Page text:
Today I will head out and get my coffee grinder from my old place.

I am tired of hand cutting wood, so I dug out my Homelight chain saw battery. I have a battery powered chain saw I never used. I got it cheap at a pawn shop because the batteries would not take a charge. There are two batteries and a charger. It holds about 30 seconds of charge, just enough to test the machine. Then the batteries drain themselves overnight again.

I hooked one up to my Bedini generator which restores lead acid batteries, hoping it might help. I need to cut wood easier somehow. This may take some time to restore the battery though, but its worth a try. I will follow up later.

When I tried to get out of the camper this morning the door was frozen shut again. I had a hard time getting it open. It was only 35 degrees inside this morning and about 20 out.

I went to town this afternoon to get some provisions finally. At the hardware store I found a couple fleece doggie blankets on sale for only $3. I got two of them for my camper windows.

I also got a sawzall blade for my battery operated sawzall that I never used. I figured I could give it a try on cutting fire wood.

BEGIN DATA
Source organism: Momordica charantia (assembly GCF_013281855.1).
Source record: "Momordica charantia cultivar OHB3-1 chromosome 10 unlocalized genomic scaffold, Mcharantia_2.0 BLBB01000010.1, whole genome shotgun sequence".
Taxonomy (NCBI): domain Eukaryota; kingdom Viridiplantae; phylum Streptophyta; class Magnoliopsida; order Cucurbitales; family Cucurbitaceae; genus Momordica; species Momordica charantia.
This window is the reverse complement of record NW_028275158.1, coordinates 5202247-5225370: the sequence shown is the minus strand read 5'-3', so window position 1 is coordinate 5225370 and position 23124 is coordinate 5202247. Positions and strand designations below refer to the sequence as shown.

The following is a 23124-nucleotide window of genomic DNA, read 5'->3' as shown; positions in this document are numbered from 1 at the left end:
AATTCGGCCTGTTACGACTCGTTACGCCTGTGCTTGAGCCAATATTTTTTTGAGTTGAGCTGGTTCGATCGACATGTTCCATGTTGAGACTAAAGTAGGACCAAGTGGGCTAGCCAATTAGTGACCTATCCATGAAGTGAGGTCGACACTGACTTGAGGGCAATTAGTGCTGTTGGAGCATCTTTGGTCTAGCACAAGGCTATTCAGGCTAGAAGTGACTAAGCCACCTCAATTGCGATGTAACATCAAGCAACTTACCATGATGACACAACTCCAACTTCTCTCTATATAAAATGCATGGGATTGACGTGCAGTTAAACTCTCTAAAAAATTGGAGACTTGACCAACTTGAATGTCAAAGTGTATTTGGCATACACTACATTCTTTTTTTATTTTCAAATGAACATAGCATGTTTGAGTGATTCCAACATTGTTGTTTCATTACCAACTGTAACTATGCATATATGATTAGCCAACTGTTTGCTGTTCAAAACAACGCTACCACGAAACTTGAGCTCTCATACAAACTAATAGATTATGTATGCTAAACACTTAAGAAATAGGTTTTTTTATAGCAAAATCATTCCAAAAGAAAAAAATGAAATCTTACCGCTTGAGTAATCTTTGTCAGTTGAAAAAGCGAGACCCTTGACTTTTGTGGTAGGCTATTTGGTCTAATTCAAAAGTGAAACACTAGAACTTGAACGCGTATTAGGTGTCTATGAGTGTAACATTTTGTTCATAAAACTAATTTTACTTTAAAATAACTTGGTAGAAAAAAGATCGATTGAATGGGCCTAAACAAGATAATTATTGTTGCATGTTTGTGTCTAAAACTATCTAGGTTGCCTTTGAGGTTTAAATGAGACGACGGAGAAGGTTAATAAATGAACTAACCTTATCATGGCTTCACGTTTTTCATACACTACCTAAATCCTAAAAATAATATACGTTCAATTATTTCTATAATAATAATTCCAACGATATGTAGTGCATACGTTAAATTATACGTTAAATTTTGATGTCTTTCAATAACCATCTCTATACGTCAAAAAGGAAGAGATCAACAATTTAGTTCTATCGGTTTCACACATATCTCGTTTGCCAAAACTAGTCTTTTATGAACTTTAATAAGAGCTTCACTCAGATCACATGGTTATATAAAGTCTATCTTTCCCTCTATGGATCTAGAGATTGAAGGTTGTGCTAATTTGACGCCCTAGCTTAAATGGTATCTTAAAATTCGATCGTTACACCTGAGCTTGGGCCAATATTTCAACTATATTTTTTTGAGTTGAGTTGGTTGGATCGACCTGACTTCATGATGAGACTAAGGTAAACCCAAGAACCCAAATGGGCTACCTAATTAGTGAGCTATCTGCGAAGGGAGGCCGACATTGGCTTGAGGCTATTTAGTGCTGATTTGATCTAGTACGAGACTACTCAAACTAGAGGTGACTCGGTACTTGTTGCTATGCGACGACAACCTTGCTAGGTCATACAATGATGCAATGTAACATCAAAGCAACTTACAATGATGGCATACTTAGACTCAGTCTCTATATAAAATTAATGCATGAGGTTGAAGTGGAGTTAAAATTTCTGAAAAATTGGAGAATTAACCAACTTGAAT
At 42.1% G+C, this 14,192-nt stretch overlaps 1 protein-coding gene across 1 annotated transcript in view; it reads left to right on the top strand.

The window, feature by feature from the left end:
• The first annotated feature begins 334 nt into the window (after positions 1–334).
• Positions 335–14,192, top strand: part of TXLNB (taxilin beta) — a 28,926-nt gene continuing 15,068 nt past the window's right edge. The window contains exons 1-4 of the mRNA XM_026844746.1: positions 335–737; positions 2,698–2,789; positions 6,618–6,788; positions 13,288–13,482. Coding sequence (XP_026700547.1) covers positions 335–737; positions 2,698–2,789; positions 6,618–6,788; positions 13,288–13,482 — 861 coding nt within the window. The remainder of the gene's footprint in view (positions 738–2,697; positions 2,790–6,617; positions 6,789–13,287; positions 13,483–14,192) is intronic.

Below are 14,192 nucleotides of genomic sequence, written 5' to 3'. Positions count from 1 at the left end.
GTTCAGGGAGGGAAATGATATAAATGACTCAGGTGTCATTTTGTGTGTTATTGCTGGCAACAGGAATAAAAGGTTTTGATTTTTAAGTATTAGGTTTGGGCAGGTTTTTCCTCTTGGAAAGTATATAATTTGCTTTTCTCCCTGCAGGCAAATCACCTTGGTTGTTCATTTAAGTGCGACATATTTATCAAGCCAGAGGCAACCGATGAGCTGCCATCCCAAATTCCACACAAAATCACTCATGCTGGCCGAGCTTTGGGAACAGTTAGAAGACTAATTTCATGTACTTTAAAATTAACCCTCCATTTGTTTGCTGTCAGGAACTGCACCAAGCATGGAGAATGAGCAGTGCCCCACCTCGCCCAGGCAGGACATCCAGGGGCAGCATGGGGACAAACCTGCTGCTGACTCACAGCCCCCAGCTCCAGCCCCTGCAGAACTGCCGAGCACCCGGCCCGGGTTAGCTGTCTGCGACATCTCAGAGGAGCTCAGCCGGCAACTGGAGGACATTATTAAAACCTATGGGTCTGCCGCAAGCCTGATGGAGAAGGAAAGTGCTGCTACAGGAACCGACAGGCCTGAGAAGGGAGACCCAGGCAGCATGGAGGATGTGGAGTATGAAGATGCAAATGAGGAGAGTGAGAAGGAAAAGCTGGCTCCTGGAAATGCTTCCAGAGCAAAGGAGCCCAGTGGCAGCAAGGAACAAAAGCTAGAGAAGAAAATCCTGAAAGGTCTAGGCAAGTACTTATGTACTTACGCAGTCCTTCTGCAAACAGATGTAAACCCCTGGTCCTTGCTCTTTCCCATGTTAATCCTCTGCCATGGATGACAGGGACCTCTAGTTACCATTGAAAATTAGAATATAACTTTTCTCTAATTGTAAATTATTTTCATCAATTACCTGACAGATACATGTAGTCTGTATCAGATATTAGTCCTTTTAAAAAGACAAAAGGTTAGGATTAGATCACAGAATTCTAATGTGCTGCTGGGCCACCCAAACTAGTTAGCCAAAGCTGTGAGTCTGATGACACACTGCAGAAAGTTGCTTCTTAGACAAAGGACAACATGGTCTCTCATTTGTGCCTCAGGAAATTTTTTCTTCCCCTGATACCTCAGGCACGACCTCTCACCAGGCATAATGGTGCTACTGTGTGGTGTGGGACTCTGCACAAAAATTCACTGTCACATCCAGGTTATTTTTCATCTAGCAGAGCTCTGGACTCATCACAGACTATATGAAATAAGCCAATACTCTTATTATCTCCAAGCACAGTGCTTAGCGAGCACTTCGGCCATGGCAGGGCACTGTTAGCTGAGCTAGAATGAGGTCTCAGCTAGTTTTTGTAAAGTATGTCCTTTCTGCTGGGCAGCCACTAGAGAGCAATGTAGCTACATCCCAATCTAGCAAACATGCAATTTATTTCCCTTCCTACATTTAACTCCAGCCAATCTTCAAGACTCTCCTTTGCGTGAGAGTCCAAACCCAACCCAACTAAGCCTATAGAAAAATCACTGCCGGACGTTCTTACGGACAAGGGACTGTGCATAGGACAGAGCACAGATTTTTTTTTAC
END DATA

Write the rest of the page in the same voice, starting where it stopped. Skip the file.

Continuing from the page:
After shopping I headed back to the old address, in the forest and picked up my old 87 GMC truck. Its a 4wd but has street tires on it. But I made it out of the hills and slopes of the old property and got it safely home with a load of my shop tools.

I will NOT be snowed in again. I have my truck!!

I also brought my seedlings home from the old place. I hope they make it here in the cold camper. We will see.

Here is today’s video:

PostHeaderIcon Off Grid Camper Living – Laundry Bathing And Dish Washing Off The Grid

Today was laundry and washing day. When you live off the grid water becomes a very valuable resource. One of the most valuable and important things in your off grid life. You will learn to save water and use it very sparingly. See how I wash, bathe and do dishes off the grid.